1. Lean Methology
In the early 90s, James Womack published “The machine that changed the world”, a book that compiled the bases of a new work methodology that had been applied in the car manufacturing industry.
A japanese engineer called Taiichi Ohno devised a new way of managing car factories. It was quite a revolution comparable to Ford’s assembly line, transforming the management of resources by using only what is absolutely necessary for every project or process. It was about saving efforts by analyzing and constantly searching for elements that cause waste and unnecessary spending.
In “The Machine That Changed the World”, James Womack highlighted 5 great benefits of Taiichi Ohno’s practices:
• Cost reduction. Optimizing production processes leads to eliminating unnecessary expenses and developing new services and products more quickly.
• Teamwork. Employees are encouraged to feel part of the entire process and their empathy and dedication to the company is improved
• Reduction of deadlines. Eliminating tasks that do not add value to the end customer and improving the coordination of work teams leads to reduced execution times.
• Risk reduction. Decisions must always be based on evidence and not on judgments to be effective at a strategic level.
• Customer satisfaction. It is about conducting your actions based on the needs of customers and creating a minimum viable product that meets their expectations and from there, improving it by having more resources and time.
Despite the results of this management revolution, it was not until 2011 that this philosophy became a worldwide phenomenon, especially among start-ups.
It was then that this new methodology was baptized as “Lean”, and today it has become the standard of efficiency and excellence in practically any industry.
2. Lean Healthcare
Hospitals are, without any doubt, the most complex organizations to manage that exist. Inside those buildings, lots of processes and workflows occur simultaneously, involving all kind of professionals from different specialties, a large number of providers, the patients and their families.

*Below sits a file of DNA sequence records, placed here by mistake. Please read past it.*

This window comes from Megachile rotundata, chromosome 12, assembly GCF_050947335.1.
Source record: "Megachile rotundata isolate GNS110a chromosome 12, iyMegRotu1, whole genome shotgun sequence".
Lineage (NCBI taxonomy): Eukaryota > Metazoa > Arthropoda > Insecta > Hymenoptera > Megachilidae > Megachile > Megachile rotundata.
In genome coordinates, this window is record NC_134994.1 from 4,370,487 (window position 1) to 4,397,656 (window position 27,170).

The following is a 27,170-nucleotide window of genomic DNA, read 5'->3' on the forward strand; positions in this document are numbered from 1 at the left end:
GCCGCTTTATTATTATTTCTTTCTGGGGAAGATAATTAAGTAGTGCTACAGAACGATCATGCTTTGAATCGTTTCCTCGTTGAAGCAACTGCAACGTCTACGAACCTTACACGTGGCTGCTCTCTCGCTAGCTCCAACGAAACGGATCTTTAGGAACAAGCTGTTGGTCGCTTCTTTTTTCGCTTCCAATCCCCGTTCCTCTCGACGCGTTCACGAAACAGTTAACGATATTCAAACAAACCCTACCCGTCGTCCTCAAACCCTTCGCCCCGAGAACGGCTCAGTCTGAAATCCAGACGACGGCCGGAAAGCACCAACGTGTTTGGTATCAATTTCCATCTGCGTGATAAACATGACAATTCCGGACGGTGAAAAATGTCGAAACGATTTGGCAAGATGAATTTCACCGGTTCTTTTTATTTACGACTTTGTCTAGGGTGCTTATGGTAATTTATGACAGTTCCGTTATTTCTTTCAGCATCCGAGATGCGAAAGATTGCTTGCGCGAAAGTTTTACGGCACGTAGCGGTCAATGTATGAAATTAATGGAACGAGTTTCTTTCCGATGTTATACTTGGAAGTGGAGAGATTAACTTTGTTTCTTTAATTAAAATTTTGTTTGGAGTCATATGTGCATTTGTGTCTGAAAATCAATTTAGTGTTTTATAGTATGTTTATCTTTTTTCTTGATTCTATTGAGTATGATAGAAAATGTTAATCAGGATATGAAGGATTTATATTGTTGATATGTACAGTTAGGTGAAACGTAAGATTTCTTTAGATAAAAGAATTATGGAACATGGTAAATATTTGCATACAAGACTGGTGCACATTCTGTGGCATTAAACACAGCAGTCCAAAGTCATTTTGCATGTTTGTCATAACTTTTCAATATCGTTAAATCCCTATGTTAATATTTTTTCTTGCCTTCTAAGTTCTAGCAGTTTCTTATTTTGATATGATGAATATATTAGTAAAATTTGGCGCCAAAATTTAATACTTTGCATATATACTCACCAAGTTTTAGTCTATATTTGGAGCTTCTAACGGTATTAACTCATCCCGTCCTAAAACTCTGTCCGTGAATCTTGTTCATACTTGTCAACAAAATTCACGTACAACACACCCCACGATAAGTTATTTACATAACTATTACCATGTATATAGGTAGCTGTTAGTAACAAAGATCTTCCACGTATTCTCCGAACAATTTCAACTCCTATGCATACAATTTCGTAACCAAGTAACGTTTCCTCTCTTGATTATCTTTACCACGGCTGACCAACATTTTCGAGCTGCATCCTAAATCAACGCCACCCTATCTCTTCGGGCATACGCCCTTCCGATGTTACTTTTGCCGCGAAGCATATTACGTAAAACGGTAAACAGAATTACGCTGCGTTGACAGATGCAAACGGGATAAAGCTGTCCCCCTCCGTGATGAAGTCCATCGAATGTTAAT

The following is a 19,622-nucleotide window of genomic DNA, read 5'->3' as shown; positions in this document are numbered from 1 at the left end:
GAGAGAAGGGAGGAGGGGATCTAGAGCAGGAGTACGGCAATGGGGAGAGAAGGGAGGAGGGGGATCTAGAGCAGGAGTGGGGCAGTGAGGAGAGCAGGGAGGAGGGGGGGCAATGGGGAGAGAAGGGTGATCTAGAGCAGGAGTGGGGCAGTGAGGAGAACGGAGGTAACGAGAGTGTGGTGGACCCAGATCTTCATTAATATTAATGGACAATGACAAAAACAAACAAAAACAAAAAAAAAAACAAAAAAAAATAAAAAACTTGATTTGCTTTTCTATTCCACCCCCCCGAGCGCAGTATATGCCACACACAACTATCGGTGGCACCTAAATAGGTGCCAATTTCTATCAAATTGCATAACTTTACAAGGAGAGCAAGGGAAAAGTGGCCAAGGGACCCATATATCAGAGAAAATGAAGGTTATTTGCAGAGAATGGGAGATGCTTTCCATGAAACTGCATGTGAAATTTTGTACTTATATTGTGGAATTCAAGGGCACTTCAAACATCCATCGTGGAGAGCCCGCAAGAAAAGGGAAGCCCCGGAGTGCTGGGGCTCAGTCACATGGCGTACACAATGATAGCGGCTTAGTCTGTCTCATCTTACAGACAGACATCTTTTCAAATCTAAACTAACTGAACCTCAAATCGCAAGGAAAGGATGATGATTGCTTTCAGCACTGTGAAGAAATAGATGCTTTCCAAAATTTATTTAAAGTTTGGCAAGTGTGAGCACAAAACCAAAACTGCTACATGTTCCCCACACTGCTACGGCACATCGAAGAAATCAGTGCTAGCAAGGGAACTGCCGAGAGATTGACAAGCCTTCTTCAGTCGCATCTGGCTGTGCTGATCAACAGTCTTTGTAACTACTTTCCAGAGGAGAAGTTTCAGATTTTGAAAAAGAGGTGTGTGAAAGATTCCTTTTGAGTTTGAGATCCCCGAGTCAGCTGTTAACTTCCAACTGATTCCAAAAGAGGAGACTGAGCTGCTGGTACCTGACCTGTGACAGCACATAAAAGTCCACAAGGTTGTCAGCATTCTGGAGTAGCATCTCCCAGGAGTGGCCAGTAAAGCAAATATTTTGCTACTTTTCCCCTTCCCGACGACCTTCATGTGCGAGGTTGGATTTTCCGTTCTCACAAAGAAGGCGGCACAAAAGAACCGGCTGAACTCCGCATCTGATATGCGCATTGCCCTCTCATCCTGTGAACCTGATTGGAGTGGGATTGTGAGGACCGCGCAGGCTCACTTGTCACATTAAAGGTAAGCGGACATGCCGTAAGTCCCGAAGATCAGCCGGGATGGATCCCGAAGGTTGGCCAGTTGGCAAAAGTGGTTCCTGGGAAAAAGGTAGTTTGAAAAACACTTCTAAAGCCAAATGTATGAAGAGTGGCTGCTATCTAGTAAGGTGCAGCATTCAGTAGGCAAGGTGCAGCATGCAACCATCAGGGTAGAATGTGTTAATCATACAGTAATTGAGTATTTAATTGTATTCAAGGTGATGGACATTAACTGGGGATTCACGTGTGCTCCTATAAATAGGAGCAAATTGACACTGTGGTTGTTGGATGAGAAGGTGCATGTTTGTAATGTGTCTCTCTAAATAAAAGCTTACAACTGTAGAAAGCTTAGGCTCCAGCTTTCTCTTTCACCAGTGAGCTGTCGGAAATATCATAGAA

To this we must add that in hospitals we are dealing with people’s health, which makes them very emotional and stressful environments with changing priorities and constant unforeseen events that make their management even more difficult. In this context, it is natural that the lean methodology has also made its way to the health sector, being “lean healthcare” one of the great trends of recent years.
To implement a lean methodology, it is necessary, first of all, to measure continuously. Just as we must base on medical tests when making a clinical diagnosis, it is necessary to do the same with hospital work processes and patient flows. For this, it is key that the data we use for the analysis are reliable and truthful.
Once we have the metrics, we can analyze the processes to find points of improvement and inefficiencies. And from there, redesign them to streamline them and eliminate everything that does not add value to daily work.
Carrying out a lean transformation is a complex process that must involve all stakeholders from the beginning. This is absolutely key to the success of the project. The idea of vertical management where each department goes on its own should be abandoned, and a horizontal work methodology should be embraced. All personnel are key to the application of this philosophy. For example, porters are the engine of the processes that surround patients, since they are the ones who move them from location to location and it is vital that they get involved from the beginning.
3. Lean Healthtech
The true key for Lean methodology to have reached hospital management lies in the help that technological solutions can provide today.
At MYSPHERA we have been innovating for 10 years so that hospitals can undertake a transformation of this type and that health professionals dedicate their time to patients, freed from administrative or coordination tasks.
We have built our solutions on a measurement tool, a Real Time Location System (RTLS) for patients that continuously tracks their movement in order to analyze their flow within the different clinical processes.
From there, we work side by side with hospitals to analyze, simplify and redesign their processes. We offer the information and utilities they need, when they need it and where they need it. And finally, we automate processes based on automatic tasks that are launched when specific events occur, such as a transfer task when a patient is ready for surgery.
In this way, we have achieved that several European hospitals successfully carry out a transformation that has led them to the following improvements in accordance with what is expected of the lean methodology:
• Cost reduction: More than 2 million euros in savings in just one year for a surgical block with 21 operating rooms.
• Teamwork: A quieter and more coordinated environment thanks to accessible information and automatic tasks.
• Time reduction: Increased surgical performance by more than 12%. Increased the number of surgeries by more than 16%. 3 hours a day saved for the nursing team. Late starts reduction by 35 minutes.
• Risk reduction: Accurate and reliable identification of patients to avoid human errors. Realiable data that improves planning and bottlenecks detection.
• Patient satisfaction: Reduction of stress caused by long waits and relief for the relatives of patients who have information about their loved one through an app or information screens.